The school does have a responsibility to all it's students. The father may or may not be understanding if told of your son's diagnosis. More than likely, it will not matter much to him. He just wants the bullying to stop. If it were me (and I have been in his shoes, my daughter is ripe for the picking when it comes to bullies), I would have compassion for your child, but ultimately I would just want my child protected.

I like JJJ's suggestion of your son writing a letter of apology. You never know. They may become friends after. My son has made friends out of former bulliers. In the spirit of goodwill, I would also send a letter myself to the parents of the other child expressing your apologies, as well. Knowing that you are taking this seriously and that it's being addressed would probably go a long way in the eyes of the parents. If you don't have the contact information you can ask the school to forward the letter to them.


New Member
My thought was to call the parent as well. I should qualify the term "bullying." Matthew misreads social cues. So, if someone bumps him in line, he thinks it was intentional and may hit the child. It is not is more reactive to his interpretation of a situation.

I am hoping that by the parent writing a letter, it will put pressure on the school. I have suggested modifications that they have not implemented. Mainly not having Matthew line up from recess with everyone else....that is a proven trigger for him. He should head into the building a minute before everyone else. That was also suggested by the behaviorist that observed him (we had a mtg. today). If they had done that way back when when I suggested it, the incident never would have happened.

Also, I think the other kid's parents were upset because per my son, their son was sent to the office because of something he did as well.

Thanks for the advice...I appreciate it!!!!! :smile:


Hound dog

Nana's are Beautiful
Would the school even give you the info so that you could contact the dad??

Ours wouldn't as a matter of safety.

It sounds to me like the dad is as frustrated as you as to how the school is handling this "bullying" issue. Did the principal give you a reason he was informing you of this letter?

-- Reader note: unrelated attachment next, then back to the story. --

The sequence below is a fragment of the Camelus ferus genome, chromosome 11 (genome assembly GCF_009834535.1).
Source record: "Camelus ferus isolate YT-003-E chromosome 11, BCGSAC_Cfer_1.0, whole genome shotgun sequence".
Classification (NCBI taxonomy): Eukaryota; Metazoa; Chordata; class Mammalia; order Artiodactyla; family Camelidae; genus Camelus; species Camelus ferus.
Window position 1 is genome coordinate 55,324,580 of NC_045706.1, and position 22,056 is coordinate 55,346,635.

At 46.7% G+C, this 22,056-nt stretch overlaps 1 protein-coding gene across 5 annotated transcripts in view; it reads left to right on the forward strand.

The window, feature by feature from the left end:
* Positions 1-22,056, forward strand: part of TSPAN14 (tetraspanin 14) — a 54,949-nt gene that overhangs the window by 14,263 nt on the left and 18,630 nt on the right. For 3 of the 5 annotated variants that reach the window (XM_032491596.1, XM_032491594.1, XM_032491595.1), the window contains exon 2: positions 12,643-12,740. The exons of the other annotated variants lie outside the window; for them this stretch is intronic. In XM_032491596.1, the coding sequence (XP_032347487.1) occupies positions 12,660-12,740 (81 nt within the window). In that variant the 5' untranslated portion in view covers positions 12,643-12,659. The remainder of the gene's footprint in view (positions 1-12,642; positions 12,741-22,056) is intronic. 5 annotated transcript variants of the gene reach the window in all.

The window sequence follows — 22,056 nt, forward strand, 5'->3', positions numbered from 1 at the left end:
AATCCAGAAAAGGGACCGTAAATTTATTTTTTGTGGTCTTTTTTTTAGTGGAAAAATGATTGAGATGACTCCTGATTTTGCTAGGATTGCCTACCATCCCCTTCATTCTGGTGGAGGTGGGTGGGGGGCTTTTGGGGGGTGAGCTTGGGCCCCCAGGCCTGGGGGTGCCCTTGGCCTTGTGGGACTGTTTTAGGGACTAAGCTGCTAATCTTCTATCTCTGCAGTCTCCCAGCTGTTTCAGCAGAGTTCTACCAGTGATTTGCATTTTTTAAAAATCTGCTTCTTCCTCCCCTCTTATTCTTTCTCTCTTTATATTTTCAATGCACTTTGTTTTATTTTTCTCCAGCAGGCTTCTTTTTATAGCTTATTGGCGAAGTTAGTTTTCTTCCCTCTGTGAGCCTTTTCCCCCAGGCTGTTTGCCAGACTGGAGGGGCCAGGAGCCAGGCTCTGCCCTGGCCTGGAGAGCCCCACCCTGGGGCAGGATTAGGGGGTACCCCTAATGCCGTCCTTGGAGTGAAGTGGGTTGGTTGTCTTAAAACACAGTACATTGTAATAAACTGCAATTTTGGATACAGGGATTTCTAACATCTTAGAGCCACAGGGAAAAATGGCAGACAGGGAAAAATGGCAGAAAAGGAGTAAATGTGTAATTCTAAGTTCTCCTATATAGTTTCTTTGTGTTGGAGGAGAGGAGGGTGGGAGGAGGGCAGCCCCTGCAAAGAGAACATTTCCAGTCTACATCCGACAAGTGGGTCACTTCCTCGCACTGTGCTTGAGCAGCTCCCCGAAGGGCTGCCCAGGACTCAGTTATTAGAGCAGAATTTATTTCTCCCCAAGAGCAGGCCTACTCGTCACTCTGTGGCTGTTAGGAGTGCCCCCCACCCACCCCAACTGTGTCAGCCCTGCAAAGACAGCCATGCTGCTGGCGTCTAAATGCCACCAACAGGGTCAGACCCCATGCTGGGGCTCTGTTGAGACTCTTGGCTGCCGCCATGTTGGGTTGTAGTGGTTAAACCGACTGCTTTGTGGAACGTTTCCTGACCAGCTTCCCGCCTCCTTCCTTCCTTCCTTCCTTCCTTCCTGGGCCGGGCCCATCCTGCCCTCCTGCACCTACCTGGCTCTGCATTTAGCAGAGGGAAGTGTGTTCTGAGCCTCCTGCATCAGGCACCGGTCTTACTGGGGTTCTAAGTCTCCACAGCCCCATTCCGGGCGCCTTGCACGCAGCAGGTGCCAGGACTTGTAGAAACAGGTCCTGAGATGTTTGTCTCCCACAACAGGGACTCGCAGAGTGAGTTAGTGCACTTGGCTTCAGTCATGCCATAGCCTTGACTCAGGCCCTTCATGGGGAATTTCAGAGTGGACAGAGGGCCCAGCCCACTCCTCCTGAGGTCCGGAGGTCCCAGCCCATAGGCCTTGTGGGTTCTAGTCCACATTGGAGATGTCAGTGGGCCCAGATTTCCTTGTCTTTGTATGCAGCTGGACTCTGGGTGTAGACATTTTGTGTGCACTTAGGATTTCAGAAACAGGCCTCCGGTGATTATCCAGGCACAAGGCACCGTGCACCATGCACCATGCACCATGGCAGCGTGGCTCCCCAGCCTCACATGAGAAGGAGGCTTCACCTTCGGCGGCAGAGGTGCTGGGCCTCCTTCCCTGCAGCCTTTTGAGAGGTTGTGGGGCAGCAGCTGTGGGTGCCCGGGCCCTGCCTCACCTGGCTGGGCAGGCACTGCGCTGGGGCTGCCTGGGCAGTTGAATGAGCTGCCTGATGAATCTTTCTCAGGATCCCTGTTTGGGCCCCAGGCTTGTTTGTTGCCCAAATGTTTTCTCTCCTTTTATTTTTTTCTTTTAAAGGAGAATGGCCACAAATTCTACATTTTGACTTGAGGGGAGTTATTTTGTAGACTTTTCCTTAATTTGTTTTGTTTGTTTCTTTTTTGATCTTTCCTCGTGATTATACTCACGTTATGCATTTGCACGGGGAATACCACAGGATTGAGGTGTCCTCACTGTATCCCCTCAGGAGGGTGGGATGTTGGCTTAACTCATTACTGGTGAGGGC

I got a call from T's teachers when he was in the 4th grade. She was telling me how he was "bullying" the other students in the class. (Now this was long before he had any dxes or I could even convince anyone there was a problem.) I regret to say that I went off on her. It was T who came home in tears, who was terrified to get onto the bus, had no friends, came home battered and bruised. I'd been complaining about the bullying forever and no one ever did anything.

However, the conversation did turn productive even though I was hostile at first. T has never "got" personal boundries. Teacher had more in depth talks with the kids and it turned out his so called "bullying" was things like getting up into their face to speak to them, hovering over them, stepping on their heels, ect. All boundry issues, not bullying at all. :slap: (T has never been aggressive)

Does the teacher have any input in this??

Tough situation.



Trying to save the day.
I am with the others who said talk to the dad. If you do not have a school directory, contact the PD where he works and just leave a message for him to call you at his convenience. However, I would not go so far as to discuss you son's diagnosis's or medications. I would just let him know that he has behavior issues that are being addressed by professionals and that they and you are working with the school. Most importantly, I would let him know that you take the matter very seriously. Being a mother, I'm sure you can put yourself in his shoes and be very empathetic. Validate his feelings of frustration and let him know that you would feel the same way if it was your son being hit. Hopefully, that will difuse the situation.